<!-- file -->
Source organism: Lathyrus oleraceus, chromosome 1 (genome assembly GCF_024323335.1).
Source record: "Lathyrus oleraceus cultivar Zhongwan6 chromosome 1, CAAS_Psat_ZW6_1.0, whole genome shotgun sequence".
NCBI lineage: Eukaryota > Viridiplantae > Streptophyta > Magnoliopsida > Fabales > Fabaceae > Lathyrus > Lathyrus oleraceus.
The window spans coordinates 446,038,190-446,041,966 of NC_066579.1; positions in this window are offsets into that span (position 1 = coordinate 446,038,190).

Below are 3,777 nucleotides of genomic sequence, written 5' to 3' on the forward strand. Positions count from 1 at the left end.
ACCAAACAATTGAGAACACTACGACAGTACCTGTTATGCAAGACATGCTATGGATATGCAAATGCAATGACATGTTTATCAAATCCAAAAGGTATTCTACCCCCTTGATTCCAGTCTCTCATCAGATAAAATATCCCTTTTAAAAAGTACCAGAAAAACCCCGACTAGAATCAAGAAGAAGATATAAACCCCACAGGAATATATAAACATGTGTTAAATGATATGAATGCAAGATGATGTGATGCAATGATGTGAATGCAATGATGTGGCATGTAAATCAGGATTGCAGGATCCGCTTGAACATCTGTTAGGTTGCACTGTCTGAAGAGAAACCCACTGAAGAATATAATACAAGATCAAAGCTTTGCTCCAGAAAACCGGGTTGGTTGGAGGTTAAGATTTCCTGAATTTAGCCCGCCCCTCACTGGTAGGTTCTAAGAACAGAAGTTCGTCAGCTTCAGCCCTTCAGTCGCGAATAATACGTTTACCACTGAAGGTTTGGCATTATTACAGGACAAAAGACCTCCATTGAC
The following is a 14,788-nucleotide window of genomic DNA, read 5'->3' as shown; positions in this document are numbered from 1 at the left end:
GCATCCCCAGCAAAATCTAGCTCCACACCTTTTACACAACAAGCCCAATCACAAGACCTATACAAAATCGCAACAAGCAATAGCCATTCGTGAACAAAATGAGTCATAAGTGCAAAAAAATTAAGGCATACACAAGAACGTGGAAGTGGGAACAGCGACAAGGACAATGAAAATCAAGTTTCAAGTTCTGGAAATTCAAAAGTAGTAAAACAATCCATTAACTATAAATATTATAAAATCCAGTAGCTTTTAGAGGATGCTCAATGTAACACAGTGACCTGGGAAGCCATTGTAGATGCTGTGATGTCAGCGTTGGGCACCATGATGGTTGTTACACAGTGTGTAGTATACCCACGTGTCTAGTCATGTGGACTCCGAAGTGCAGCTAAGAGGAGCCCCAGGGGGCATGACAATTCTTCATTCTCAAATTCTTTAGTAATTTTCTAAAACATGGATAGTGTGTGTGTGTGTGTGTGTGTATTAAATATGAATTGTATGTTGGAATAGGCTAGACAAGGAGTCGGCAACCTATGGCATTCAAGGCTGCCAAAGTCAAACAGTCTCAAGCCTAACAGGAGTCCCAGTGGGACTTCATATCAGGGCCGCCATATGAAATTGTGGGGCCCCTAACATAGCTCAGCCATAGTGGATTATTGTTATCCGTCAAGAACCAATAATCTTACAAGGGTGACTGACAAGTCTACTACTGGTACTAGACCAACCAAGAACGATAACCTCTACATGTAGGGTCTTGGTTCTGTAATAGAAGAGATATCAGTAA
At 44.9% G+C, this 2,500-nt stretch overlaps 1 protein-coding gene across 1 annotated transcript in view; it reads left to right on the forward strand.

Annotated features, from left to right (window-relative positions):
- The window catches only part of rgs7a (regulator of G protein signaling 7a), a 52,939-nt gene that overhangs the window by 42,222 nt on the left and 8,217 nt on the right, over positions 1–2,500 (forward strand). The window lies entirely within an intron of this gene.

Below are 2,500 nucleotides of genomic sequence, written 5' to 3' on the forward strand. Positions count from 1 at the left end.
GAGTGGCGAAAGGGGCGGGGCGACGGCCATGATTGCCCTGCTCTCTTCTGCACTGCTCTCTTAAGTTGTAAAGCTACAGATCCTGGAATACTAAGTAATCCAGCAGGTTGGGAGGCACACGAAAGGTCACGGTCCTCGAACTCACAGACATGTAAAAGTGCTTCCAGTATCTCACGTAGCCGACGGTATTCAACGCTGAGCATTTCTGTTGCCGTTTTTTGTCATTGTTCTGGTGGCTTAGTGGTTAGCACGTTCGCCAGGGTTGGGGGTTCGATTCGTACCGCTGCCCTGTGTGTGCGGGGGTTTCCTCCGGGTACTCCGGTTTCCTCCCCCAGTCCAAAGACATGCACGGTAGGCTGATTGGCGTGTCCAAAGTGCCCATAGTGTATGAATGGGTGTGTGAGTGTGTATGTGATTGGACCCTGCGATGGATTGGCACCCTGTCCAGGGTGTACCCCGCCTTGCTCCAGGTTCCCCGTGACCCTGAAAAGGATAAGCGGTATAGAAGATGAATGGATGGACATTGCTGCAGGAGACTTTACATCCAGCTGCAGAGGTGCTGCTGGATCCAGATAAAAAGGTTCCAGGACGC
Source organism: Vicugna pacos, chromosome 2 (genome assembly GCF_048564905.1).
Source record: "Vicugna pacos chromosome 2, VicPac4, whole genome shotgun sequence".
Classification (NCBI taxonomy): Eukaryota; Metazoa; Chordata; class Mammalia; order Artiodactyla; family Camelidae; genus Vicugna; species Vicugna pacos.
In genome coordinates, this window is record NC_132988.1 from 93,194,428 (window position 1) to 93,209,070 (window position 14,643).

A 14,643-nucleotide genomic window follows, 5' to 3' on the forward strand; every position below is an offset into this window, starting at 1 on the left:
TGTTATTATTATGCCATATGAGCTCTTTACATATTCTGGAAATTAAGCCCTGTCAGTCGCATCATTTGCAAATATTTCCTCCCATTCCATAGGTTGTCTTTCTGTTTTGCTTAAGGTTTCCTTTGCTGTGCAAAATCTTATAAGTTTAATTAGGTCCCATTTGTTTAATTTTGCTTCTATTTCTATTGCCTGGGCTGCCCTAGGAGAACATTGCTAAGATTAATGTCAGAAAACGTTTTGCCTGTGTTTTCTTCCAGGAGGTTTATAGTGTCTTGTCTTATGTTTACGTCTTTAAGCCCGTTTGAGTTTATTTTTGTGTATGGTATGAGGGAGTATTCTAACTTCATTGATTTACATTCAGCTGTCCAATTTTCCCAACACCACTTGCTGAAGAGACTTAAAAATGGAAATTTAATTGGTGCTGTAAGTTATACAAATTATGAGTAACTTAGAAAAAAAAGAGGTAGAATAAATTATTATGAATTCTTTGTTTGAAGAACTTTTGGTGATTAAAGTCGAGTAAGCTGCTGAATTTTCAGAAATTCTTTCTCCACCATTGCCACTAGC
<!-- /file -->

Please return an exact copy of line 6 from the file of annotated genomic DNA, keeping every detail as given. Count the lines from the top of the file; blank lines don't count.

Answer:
ACCAAACAATTGAGAACACTACGACAGTACCTGTTATGCAAGACATGCTATGGATATGCAAATGCAATGACATGTTTATCAAATCCAAAAGGTATTCTACCCCCTTGATTCCAGTCTCTCATCAGATAAAATATCCCTTTTAAAAAGTACCAGAAAAACCCCGACTAGAATCAAGAAGAAGATATAAACCCCACAGGAATATATAAACATGTGTTAAATGATATGAATGCAAGATGATGTGATGCAATGATGTGAATGCAATGATGTGGCATGTAAATCAGGATTGCAGGATCCGCTTGAACATCTGTTAGGTTGCACTGTCTGAAGAGAAACCCACTGAAGAATATAATACAAGATCAAAGCTTTGCTCCAGAAAACCGGGTTGGTTGGAGGTTAAGATTTCCTGAATTTAGCCCGCCCCTCACTGGTAGGTTCTAAGAACAGAAGTTCGTCAGCTTCAGCCCTTCAGTCGCGAATAATACGTTTACCACTGAAGGTTTGGCATTATTACAGGACAAAAGACCTCCATTGAC